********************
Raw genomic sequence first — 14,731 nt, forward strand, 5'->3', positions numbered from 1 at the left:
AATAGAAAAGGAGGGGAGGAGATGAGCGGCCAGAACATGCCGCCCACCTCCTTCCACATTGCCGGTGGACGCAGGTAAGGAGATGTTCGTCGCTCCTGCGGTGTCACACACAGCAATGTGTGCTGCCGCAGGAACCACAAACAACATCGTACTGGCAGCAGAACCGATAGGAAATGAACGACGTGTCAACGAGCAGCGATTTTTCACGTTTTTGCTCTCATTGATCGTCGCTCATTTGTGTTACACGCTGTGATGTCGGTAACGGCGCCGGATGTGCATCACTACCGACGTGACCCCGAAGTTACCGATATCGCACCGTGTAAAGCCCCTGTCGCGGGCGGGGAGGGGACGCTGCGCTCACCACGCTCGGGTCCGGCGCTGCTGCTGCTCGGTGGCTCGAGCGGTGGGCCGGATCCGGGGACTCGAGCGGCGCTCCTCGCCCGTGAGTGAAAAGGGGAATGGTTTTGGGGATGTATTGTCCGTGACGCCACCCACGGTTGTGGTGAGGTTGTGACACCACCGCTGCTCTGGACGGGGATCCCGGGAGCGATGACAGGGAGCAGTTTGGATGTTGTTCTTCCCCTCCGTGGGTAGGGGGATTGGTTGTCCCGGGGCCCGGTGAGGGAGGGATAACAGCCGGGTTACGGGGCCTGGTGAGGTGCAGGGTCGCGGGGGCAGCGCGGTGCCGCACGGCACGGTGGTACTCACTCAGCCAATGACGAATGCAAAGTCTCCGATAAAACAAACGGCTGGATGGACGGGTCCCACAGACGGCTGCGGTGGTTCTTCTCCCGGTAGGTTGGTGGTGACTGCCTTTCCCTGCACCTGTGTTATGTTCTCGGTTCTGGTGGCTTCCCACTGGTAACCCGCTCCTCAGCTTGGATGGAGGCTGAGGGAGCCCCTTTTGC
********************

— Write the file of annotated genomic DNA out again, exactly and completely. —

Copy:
Raw genomic sequence first — 14,731 nt, forward strand, 5'->3', positions numbered from 1 at the left:
AATAGAAAAGGAGGGGAGGAGATGAGCGGCCAGAACATGCCGCCCACCTCCTTCCACATTGCCGGTGGACGCAGGTAAGGAGATGTTCGTCGCTCCTGCGGTGTCACACACAGCAATGTGTGCTGCCGCAGGAACCACAAACAACATCGTACTGGCAGCAGAACCGATAGGAAATGAACGACGTGTCAACGAGCAGCGATTTTTCACGTTTTTGCTCTCATTGATCGTCGCTCATTTGTGTTACACGCTGTGATGTCGGTAACGGCGCCGGATGTGCATCACTACCGACGTGACCCCGAAGTTACCGATATCGCACCGTGTAAAGCCCCTGTCGCGGGCGGGGAGGGGACGCTGCGCTCACCACGCTCGGGTCCGGCGCTGCTGCTGCTCGGTGGCTCGAGCGGTGGGCCGGATCCGGGGACTCGAGCGGCGCTCCTCGCCCGTGAGTGAAAAGGGGAATGGTTTTGGGGATGTATTGTCCGTGACGCCACCCACGGTTGTGGTGAGGTTGTGACACCACCGCTGCTCTGGACGGGGATCCCGGGAGCGATGACAGGGAGCAGTTTGGATGTTGTTCTTCCCCTCCGTGGGTAGGGGGATTGGTTGTCCCGGGGCCCGGTGAGGGAGGGATAACAGCCGGGTTACGGGGCCTGGTGAGGTGCAGGGTCGCGGGGGCAGCGCGGTGCCGCACGGCACGGTGGTACTCACTCAGCCAATGACGAATGCAAAGTCTCCGATAAAACAAACGGCTGGATGGACGGGTCCCACAGACGGCTGCGGTGGTTCTTCTCCCGGTAGGTTGGTGGTGACTGCCTTTCCCTGCACCTGTGTTATGTTCTCGGTTCTGGTGGCTTCCCACTGGTAACCCGCTCCTCAGCTTGGATGGAGGCTGAGGGAGCCCCTTTTGC